A Proposal for An Interspecies Opera, Not necessarily for Performance
a change in balance and focal point
In the Royal Collection there is a drawing from 1657 by the painter Claude Lorrain that depicts the myth of Acis and Galatea, as recounted in Ovid’s 'Metamorphoses'. It shows the couple embracing in a rocky landscape with the giant Polyphemus playing pipes above. On the other side, verso, is the same design traced through.
How to bring about a rebalancing between species is a methodological question here it could be outlined in chalk circles, figures redistributed in the composition from within.
In the same year that these sketches were made Claude completed a pair of paintings depicting 'Acis and Galatea' (Gemäldegalerie, Dresden) and the 'Transformation of the Apulian Shepherd' (collection of the Duke of Sutherland). In the first painting, Claude followed the story of Acis and Galatea as recounted in Book 13 of Ovid’s Metamorphoses text.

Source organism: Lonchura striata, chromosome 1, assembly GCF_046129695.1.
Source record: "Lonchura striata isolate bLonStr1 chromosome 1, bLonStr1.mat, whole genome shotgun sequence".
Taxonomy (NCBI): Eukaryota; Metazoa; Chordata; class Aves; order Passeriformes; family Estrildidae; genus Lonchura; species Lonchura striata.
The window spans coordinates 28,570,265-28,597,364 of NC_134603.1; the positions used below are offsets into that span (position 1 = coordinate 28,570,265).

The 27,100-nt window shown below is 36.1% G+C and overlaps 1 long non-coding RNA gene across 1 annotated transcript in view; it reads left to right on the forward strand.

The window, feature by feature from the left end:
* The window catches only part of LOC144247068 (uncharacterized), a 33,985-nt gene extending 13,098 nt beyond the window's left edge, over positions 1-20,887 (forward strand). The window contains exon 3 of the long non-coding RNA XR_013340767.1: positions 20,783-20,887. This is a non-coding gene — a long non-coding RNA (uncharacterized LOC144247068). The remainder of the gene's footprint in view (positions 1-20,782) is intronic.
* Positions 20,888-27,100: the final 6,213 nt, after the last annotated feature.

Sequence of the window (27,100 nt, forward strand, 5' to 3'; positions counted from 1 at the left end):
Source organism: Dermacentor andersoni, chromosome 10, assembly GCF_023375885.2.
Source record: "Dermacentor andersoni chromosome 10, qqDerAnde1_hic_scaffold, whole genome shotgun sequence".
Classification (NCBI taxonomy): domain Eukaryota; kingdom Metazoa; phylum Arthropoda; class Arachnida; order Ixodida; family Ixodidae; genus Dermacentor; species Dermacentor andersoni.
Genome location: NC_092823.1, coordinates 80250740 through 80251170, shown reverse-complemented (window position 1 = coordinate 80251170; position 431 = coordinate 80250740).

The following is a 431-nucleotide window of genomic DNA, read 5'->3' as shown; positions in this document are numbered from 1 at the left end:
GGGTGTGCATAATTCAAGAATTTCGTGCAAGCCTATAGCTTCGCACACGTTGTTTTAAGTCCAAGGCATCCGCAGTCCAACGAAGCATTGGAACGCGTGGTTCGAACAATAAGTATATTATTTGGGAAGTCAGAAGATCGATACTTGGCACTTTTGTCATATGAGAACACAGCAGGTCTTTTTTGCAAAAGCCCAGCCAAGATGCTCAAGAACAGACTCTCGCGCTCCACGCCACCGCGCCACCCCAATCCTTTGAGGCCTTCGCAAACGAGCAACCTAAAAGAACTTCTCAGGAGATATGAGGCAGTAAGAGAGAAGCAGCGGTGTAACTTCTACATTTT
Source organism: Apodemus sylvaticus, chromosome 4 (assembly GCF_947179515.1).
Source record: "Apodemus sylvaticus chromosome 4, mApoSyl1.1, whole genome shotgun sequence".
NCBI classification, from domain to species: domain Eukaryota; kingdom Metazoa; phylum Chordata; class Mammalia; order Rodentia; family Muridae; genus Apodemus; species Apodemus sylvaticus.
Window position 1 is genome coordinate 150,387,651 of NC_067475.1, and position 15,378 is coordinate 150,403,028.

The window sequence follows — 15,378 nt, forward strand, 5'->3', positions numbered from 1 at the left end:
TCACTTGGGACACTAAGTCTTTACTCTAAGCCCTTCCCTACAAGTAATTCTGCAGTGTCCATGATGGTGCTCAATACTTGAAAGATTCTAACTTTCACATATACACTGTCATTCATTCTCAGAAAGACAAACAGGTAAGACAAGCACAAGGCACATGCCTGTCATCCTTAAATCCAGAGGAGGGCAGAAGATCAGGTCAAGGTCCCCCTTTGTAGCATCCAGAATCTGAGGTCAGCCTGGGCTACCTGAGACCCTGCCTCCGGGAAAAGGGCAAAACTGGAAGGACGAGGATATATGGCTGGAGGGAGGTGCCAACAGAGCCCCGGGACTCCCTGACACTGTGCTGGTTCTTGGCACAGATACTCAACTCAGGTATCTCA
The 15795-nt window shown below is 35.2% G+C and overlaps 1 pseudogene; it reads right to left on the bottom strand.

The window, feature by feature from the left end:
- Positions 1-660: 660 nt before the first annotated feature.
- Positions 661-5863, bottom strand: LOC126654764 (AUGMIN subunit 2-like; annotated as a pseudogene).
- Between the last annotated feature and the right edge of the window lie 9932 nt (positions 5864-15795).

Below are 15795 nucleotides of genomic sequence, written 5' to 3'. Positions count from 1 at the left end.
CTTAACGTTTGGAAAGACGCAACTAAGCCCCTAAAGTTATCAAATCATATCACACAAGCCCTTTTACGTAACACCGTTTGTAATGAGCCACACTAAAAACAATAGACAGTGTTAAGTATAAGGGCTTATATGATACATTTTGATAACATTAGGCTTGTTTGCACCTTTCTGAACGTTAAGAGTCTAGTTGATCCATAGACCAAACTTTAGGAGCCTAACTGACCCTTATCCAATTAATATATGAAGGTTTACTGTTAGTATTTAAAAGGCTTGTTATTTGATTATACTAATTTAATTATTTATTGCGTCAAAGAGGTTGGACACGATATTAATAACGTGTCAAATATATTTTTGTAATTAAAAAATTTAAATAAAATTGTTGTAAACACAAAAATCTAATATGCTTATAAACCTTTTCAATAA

The necessity and reason in following the original weight of assumed narrative plot points is open to question.
The figures of Acis and Galatea before their draped bower have been replaced with a collection of Polyphemus moths. The landscape - while still a coastal scene with a mountain to the right – is no longer itself. There is a chemical imbalance of hue.
Despite their size and care of execution, these plates must be regarded as interim attempts to assess the balance of the composition between species: in both cases the figures and others were traced through to the backs of the sheets of possibility (thus redefining them), the focal point replaced to allow for an experimentation of balance of power between species and interpretation.